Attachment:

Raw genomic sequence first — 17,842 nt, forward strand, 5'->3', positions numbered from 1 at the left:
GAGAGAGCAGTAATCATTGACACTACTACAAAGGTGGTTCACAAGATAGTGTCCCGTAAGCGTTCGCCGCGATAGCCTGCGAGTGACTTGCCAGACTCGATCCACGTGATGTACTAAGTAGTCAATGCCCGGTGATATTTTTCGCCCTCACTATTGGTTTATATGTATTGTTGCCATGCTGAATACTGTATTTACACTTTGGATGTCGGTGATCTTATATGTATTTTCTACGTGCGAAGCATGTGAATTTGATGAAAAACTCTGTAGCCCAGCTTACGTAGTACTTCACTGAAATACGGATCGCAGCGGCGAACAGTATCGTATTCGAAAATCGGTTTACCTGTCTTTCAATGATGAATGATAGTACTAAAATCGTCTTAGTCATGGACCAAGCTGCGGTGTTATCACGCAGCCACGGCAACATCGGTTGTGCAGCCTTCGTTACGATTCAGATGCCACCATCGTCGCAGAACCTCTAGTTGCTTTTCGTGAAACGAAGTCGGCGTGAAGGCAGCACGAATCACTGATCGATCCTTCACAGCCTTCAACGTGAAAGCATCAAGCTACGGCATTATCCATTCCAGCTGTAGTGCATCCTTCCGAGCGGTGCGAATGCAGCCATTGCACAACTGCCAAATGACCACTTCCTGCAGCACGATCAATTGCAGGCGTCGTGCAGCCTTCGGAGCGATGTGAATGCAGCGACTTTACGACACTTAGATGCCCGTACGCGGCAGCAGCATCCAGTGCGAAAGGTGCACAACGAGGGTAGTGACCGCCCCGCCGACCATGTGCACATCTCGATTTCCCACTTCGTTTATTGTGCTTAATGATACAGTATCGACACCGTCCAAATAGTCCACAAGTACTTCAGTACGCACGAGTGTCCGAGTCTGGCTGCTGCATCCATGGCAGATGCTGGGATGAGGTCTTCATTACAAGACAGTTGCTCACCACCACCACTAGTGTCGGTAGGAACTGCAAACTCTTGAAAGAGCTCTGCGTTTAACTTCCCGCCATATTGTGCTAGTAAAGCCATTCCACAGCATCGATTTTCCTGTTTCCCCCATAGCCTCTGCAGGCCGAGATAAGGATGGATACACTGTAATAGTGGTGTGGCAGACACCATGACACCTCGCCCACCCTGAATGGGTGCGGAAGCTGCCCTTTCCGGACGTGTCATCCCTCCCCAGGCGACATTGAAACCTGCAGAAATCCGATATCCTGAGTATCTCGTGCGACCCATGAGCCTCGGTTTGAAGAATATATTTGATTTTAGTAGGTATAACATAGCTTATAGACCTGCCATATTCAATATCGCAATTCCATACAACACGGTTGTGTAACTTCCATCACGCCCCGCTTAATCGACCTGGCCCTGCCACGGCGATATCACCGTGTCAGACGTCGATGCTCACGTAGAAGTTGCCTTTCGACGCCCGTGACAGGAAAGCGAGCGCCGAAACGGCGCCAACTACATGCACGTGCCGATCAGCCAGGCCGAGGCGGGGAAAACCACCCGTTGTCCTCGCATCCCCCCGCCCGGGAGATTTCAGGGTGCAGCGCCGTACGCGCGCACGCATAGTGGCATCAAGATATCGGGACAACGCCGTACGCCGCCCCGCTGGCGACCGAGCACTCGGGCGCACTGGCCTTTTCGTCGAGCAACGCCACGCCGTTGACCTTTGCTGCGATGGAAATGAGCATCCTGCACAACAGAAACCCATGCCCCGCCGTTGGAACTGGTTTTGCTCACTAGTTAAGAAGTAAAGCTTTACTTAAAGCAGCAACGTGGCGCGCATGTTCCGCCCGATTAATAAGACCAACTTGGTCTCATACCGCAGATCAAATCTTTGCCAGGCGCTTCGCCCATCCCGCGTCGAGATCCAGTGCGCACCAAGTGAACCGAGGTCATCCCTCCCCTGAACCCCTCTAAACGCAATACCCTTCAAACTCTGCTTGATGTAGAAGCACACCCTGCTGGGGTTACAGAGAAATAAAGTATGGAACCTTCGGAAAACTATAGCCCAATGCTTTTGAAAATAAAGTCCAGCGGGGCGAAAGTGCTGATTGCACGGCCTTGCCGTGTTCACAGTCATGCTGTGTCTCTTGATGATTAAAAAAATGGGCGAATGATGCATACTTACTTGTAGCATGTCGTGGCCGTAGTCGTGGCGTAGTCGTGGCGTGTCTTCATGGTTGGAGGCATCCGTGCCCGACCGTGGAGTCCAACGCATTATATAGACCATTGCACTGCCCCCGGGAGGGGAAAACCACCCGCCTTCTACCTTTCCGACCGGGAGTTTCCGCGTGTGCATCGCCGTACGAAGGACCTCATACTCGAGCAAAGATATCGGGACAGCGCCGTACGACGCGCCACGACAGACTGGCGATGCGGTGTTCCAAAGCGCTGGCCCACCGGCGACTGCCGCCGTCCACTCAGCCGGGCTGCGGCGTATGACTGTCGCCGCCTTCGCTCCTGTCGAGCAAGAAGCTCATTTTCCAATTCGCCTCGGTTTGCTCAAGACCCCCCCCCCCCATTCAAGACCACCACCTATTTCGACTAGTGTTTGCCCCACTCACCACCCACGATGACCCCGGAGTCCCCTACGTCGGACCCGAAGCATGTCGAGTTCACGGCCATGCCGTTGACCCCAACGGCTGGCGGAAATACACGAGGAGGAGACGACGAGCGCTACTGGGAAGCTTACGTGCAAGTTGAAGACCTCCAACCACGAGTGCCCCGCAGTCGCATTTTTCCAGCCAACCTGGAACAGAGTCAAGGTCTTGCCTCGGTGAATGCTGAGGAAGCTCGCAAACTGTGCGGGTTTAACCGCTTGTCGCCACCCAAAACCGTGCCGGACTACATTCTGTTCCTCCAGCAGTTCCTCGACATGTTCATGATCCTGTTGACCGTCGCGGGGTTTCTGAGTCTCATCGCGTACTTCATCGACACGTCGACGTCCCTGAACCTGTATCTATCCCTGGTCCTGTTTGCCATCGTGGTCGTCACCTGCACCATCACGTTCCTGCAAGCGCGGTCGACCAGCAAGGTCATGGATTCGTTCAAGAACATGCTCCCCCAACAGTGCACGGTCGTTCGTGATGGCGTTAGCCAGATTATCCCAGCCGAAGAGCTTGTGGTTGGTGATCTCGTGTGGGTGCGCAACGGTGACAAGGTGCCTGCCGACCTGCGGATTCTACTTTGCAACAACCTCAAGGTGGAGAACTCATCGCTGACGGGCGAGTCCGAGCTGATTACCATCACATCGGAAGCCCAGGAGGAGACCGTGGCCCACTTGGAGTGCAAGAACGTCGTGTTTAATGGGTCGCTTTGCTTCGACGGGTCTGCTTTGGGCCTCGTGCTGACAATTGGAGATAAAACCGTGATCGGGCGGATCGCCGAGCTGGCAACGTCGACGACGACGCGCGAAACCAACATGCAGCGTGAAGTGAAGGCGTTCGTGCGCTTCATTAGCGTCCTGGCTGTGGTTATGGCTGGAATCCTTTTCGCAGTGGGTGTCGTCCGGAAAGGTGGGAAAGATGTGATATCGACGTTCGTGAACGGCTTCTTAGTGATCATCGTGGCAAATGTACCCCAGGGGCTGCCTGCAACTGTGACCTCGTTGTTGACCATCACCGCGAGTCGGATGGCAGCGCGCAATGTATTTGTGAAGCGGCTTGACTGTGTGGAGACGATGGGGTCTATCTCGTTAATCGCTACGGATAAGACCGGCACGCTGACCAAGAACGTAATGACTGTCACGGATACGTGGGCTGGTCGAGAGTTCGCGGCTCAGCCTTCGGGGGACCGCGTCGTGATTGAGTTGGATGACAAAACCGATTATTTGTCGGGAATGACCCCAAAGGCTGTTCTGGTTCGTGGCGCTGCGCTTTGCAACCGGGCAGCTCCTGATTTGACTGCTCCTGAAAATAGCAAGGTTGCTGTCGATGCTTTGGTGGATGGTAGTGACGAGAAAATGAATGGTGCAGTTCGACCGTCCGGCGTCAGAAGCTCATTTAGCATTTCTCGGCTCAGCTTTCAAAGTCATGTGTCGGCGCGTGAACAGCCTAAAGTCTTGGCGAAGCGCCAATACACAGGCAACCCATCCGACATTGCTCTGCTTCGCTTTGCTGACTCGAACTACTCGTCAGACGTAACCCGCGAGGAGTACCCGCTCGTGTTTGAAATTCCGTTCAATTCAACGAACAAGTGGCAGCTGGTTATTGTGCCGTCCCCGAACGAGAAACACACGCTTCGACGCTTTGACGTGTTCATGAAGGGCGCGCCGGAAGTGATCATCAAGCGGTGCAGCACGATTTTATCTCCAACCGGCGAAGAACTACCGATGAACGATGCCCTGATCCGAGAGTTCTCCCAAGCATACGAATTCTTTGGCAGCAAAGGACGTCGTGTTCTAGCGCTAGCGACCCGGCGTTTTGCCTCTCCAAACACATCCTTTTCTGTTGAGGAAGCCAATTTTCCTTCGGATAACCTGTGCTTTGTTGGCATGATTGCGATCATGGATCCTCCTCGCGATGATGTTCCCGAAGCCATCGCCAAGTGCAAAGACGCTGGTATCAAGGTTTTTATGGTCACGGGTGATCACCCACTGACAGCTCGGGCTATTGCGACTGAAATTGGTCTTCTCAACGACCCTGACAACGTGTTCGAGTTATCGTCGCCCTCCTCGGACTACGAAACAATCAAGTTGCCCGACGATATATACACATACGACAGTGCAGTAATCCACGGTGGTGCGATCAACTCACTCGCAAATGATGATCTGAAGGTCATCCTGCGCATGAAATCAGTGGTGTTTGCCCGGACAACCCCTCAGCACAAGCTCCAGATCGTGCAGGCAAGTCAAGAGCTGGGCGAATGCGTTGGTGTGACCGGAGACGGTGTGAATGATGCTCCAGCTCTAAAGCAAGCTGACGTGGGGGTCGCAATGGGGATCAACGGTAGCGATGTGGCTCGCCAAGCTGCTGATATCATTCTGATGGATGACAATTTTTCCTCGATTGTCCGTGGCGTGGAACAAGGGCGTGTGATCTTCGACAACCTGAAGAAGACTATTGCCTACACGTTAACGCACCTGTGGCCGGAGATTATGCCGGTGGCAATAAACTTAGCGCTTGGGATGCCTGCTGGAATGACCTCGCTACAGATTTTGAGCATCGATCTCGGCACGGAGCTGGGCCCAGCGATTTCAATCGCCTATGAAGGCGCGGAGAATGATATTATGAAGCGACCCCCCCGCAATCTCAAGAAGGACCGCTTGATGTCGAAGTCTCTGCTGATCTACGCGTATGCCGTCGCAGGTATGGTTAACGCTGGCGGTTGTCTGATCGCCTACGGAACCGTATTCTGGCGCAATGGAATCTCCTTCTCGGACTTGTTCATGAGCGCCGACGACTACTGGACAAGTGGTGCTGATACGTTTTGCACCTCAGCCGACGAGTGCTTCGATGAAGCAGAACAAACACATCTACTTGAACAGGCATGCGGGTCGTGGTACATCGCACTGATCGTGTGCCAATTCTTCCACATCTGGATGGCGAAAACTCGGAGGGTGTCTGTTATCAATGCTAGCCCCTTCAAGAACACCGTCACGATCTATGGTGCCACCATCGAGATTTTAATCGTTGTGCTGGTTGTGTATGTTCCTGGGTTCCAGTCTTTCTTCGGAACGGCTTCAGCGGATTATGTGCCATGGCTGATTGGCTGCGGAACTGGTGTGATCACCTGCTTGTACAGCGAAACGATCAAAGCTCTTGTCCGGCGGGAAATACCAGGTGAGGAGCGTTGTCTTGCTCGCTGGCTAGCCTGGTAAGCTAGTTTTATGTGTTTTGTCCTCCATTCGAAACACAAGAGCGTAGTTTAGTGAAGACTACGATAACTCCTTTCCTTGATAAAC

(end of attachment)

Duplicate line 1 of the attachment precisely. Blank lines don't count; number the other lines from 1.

Raw genomic sequence first — 17,842 nt, forward strand, 5'->3', positions numbered from 1 at the left: